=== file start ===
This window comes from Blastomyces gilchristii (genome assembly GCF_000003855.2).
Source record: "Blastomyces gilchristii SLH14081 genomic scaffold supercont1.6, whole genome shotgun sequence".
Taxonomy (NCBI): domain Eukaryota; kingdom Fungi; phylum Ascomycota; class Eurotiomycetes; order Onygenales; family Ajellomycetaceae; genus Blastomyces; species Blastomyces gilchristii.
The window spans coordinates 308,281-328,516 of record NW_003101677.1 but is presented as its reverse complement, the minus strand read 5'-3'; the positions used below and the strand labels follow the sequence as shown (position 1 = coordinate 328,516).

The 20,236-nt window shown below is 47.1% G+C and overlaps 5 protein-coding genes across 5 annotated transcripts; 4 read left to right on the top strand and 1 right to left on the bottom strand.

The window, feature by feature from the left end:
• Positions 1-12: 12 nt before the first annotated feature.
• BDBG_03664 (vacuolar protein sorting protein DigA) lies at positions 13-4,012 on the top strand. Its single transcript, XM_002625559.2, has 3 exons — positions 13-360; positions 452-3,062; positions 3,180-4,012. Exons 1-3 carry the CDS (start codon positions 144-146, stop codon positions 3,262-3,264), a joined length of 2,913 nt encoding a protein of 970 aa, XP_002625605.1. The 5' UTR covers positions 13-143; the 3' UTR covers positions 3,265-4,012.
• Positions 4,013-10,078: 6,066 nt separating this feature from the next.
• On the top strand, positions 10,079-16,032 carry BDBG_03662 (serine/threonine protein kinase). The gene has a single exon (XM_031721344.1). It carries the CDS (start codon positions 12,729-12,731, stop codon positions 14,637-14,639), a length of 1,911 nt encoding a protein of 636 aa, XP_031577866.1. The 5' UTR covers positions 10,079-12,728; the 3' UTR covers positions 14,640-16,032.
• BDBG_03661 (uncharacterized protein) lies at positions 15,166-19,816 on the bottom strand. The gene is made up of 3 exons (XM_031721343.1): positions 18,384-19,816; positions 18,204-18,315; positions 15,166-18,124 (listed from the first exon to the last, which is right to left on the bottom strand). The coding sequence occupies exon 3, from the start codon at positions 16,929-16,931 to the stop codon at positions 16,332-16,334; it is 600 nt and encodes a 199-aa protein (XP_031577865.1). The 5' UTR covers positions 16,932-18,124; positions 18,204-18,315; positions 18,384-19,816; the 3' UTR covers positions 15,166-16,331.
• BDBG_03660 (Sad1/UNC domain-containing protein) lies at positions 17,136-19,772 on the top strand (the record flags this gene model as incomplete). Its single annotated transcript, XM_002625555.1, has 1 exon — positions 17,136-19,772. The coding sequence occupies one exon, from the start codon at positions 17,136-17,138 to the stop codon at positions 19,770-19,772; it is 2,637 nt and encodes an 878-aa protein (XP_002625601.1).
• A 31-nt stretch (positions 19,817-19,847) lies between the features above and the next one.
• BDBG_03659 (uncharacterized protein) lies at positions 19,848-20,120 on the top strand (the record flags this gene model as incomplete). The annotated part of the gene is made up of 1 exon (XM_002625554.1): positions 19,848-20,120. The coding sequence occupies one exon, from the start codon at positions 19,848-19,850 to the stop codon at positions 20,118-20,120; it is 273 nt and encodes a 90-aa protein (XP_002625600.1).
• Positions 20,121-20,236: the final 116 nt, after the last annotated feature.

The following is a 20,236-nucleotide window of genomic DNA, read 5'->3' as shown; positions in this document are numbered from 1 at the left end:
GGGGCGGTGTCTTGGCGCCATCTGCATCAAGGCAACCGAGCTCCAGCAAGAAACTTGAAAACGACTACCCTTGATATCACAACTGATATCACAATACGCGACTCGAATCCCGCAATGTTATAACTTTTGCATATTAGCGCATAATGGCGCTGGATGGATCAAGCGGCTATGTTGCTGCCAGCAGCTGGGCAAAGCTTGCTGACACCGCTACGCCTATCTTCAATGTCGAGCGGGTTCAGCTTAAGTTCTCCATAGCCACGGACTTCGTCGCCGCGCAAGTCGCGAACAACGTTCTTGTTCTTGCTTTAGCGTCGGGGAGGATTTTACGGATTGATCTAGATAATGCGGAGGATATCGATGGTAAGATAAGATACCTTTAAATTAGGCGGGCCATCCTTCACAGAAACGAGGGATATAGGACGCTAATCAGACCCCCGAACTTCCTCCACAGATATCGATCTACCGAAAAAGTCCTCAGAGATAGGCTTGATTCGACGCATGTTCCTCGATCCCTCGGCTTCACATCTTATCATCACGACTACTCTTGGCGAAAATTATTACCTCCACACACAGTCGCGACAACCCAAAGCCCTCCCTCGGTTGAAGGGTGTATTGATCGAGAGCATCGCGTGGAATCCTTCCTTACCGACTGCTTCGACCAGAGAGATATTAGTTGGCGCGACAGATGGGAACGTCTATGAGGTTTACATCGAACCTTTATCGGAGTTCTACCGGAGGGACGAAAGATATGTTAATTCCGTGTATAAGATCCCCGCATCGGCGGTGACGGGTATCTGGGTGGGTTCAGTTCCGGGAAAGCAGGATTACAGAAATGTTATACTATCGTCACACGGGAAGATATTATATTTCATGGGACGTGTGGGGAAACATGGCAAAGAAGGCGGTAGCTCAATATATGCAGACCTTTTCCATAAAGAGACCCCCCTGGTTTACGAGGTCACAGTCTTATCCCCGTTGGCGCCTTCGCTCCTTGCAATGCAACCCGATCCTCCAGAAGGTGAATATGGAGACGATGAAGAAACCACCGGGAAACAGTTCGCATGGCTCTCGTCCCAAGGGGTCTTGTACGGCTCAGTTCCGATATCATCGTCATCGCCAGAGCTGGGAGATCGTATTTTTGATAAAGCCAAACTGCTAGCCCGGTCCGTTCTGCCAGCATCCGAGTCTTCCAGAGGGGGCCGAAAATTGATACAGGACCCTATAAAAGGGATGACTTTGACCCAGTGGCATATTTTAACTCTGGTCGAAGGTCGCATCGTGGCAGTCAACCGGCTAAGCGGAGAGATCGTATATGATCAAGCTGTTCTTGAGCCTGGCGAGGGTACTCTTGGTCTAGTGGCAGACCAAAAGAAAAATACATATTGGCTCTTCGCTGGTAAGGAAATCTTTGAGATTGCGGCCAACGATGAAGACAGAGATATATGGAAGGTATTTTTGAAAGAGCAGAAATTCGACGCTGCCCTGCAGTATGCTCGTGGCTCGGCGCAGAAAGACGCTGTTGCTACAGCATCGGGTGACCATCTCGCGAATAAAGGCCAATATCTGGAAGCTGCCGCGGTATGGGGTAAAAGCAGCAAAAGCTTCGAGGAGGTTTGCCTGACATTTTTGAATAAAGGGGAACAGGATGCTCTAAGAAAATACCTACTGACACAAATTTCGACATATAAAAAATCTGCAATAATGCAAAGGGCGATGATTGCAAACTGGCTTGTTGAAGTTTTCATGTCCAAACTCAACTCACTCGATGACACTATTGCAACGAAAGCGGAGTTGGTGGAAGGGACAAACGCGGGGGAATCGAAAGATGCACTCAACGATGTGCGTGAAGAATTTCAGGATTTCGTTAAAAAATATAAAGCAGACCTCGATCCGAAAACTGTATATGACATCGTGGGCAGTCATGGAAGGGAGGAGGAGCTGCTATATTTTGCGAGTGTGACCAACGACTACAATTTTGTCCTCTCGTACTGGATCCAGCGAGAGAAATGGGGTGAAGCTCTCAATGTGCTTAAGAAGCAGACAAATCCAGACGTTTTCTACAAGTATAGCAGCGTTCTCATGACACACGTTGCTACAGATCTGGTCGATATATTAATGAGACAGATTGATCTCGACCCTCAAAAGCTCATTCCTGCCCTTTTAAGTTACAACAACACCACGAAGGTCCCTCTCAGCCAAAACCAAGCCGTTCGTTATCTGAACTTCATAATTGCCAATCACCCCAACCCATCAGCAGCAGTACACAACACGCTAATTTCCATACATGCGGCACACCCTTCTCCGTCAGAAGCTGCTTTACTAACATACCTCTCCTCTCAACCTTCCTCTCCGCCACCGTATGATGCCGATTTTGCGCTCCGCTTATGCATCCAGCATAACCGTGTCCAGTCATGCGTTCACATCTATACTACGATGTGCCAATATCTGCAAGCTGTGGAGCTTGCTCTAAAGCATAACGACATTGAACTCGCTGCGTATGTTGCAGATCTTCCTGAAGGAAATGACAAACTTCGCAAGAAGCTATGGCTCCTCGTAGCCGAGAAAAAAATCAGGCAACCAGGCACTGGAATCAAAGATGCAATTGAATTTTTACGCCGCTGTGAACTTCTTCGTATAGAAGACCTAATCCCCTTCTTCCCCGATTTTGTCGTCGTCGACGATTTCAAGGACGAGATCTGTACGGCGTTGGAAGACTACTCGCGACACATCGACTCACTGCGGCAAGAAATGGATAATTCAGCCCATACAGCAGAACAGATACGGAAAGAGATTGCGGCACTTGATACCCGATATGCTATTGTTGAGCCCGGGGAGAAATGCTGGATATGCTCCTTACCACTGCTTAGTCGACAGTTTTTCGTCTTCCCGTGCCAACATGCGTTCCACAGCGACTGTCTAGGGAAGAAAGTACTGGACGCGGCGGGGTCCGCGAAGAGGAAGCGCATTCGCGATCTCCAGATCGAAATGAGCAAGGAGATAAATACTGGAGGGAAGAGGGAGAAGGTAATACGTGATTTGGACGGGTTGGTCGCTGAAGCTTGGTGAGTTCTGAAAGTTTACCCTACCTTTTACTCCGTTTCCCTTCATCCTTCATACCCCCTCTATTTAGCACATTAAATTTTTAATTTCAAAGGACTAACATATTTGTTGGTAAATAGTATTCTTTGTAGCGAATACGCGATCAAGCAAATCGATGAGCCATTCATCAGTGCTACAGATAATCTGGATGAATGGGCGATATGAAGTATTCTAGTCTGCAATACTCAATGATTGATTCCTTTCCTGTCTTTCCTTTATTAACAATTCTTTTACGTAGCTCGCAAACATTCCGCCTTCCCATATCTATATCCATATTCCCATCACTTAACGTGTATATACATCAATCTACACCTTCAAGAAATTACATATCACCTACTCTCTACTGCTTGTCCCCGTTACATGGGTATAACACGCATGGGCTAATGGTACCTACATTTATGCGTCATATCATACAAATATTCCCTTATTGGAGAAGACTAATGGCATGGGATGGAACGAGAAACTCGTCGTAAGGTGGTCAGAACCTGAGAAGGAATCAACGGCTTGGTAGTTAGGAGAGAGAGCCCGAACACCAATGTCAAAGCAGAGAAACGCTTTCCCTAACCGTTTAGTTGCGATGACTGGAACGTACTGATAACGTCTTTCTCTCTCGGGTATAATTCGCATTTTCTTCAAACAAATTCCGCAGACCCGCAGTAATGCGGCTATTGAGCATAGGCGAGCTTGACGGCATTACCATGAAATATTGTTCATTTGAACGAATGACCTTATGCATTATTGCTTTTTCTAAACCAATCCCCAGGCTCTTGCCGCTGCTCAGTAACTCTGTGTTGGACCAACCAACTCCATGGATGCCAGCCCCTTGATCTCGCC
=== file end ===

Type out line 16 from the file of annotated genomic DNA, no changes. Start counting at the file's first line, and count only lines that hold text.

The following is a 20,236-nucleotide window of genomic DNA, read 5'->3' as shown; positions in this document are numbered from 1 at the left end: